Australian Privacy Commissioner Angelene Falk says she is “making enquiries with Facebook” about its new smart glasses, concerned about the potential for them to be used covertly.
The Commissioner also used the opportunity to comment on the glasses to reiterate her call for the country’s federal Privacy Act to be strengthened.
On Friday, Facebook and Ray-Ban unveiled a new line of $A449 smart glasses that enable wearers to capture photos and video and listen to music or take phone calls. Called Ray-Ban Stories, the glasses have two 5 megapixel cameras and three microphones, enabling up to 30 full-length 30-second videos or over 500 photos to be stored on them.
“I am concerned about products that have the potential to covertly collect personal and sensitive information about Australians without their awareness or consent,” Commissioner Falk said.
“While we have become accustomed to people using smart phones to take images in public places, photographing or filming people through a camera located in sunglasses can more easily occur without being obvious. It’s not clear what steps Facebook has taken to mitigate the impact on Australian’s privacy.”
Commissioner Falk went on to say that she was making enquiries with Facebook, including to determine whether it had conducted a privacy impact assessment.
“We are also consulting with other international data privacy regulators,” she said.
“When developing new products and technologies, entities need to take account of their privacy obligations as well as community expectations around privacy.
“While new technologies can be used to enhance our lives, they can also be used in ways that cause harm.”
The Commissioner, whose comments were first reported by News Corp, also noted her recent recommendations to reforming the Privacy Act as part of a review.
“My office has recommended that the Privacy Act be strengthened to create increased accountability obligations for organisations, introduce requirements that all personal information is collected, used and disclosed fairly and reasonably, and create no-go zones to limit or prohibit activities that do not meet the expectations of the community,” Commissioner Falk said.
Her office has also recommended that there be a new “cause of action” so that individuals can take actions in court for serious invasions of privacy by entities or individuals.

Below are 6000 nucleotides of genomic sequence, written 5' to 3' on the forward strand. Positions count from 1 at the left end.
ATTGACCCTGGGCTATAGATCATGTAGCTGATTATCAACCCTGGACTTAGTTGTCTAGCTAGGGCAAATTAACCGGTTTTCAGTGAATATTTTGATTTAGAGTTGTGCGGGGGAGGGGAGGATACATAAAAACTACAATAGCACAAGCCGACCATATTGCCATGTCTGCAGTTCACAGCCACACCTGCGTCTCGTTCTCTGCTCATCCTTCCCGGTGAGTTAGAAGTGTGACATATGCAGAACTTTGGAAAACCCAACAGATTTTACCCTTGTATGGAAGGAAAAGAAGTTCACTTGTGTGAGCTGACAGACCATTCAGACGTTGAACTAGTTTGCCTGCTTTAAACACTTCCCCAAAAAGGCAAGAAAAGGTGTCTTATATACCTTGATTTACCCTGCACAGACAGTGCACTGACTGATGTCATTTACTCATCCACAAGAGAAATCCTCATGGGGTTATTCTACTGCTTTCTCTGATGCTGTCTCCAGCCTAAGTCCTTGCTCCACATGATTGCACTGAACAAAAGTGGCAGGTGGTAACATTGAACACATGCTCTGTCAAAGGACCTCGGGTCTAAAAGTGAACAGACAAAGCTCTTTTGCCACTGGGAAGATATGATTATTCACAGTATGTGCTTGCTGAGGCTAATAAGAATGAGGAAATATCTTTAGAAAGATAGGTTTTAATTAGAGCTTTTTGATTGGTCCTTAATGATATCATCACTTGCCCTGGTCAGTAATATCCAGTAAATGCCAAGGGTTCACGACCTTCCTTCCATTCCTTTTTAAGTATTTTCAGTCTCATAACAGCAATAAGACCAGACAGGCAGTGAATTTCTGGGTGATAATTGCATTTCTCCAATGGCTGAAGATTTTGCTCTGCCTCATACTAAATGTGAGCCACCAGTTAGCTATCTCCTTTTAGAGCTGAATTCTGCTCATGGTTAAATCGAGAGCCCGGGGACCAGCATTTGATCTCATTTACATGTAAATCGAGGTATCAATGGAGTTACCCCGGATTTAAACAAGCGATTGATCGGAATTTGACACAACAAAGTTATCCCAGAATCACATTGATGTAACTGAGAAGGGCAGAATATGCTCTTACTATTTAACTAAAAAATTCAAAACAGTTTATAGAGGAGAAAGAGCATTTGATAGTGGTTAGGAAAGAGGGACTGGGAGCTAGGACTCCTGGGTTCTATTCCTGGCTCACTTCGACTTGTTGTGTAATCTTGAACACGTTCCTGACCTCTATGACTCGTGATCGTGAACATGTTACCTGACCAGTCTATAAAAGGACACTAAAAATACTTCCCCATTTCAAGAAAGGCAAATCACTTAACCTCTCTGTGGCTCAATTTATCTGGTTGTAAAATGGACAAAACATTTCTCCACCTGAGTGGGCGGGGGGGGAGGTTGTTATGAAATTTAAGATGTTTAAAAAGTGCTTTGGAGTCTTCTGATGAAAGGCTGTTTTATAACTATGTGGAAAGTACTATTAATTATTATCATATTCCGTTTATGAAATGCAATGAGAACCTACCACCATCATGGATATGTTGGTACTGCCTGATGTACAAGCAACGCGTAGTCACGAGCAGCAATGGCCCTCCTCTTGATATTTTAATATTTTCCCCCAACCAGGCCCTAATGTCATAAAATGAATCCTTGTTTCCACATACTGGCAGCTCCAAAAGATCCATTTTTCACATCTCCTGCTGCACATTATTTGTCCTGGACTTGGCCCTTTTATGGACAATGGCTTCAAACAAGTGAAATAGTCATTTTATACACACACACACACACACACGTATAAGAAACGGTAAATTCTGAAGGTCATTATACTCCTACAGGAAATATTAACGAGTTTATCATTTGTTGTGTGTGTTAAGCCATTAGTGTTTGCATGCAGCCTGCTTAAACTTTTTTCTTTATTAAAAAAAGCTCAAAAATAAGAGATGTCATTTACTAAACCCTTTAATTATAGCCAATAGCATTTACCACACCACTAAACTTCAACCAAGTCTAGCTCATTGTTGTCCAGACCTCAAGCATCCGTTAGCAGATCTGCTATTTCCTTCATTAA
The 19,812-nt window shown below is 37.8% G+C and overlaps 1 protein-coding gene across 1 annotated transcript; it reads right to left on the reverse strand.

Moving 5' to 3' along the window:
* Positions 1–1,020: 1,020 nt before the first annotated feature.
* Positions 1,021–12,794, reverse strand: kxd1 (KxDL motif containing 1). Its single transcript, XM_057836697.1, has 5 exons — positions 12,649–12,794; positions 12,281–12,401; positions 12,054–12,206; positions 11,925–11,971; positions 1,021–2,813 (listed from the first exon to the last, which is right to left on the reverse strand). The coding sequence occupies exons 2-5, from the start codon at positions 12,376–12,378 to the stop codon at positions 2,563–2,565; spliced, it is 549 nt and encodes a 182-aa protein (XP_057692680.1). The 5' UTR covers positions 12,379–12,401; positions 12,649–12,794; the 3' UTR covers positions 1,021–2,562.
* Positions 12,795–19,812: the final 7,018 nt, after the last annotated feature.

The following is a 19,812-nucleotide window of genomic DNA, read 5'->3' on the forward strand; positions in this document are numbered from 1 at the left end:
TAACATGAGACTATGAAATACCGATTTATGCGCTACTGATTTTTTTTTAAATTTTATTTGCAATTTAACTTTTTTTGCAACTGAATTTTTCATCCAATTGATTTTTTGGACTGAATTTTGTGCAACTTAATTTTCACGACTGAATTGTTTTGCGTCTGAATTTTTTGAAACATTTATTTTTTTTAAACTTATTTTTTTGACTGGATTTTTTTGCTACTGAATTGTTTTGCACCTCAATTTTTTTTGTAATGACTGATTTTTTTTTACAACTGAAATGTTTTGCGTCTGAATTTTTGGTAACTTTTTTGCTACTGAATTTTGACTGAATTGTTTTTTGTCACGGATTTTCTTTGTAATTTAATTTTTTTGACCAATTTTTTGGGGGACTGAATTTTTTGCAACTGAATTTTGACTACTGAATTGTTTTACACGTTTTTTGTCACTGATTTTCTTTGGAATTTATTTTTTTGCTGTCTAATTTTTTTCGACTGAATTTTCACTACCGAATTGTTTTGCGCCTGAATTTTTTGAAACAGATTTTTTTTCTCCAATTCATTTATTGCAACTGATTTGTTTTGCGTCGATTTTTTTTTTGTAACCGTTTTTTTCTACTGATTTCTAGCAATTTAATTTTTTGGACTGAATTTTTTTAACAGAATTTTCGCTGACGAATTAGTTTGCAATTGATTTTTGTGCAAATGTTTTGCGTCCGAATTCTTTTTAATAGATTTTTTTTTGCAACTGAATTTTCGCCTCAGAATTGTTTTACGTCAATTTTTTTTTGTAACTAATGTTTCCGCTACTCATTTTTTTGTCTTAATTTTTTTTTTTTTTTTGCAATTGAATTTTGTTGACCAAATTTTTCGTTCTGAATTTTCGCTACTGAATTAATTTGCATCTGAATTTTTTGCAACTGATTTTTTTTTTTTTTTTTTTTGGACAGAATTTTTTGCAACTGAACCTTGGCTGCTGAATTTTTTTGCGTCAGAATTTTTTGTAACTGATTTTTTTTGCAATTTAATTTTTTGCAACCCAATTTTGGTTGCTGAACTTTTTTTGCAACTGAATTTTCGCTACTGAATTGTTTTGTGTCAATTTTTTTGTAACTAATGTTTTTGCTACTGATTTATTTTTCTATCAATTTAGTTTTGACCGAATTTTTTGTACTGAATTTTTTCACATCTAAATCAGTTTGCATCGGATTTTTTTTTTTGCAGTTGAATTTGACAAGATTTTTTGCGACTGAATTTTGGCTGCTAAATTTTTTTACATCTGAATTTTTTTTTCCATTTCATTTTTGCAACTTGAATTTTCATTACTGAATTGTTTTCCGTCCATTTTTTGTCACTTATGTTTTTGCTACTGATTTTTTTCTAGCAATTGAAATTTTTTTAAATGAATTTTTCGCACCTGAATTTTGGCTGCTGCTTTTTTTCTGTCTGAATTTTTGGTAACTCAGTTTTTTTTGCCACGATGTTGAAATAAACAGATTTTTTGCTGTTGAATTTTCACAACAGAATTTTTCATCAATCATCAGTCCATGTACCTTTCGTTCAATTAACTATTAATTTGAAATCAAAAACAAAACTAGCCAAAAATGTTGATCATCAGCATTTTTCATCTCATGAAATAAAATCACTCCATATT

The discussion paper to reform the Privacy Act has still not been released. This is despite an inquiry being announced more than 21 months ago and the issues paper being unveiled more than nine months ago, meaning it’s unlikely that any legislative reforms will be unveiled and introduced to Parliament before the upcoming federal election, expected in early 2022.
Writing in The Conversation, two Australian academics provided their view on what they believed Facebook was hoping to achieve with its new glasses.
“We believe … the ultimate aim is to gradually normalise wearable surveillance technology many people currently have deep and understandable reservations about,” said Ben Egliston, a Queensland University of Technology postdoctoral research fellow, and Marcus Carter, a University of Sydney senior lecturer in digital cultures.
Asked at launch about what Facebook was doing to address any potential privacy concerns, Facebook reality labs product manager Ankit Brahmbhatt pointed to hardware features like the front-facing LED light that can be seen up to 25 metres away, the back-facing light the wearer can see, the sound the glasses make when capturing content, its physical off switch, and to user education in the onboarding process.
To allay privacy concerns, the glasses also contain a bright white front and back-facing LED light, which turns on when a photo or video is being taken. Data on the glasses is also encrypted, meaning if you lose them or they’re stolen, it will be difficult for photos and videos to be easily recovered.
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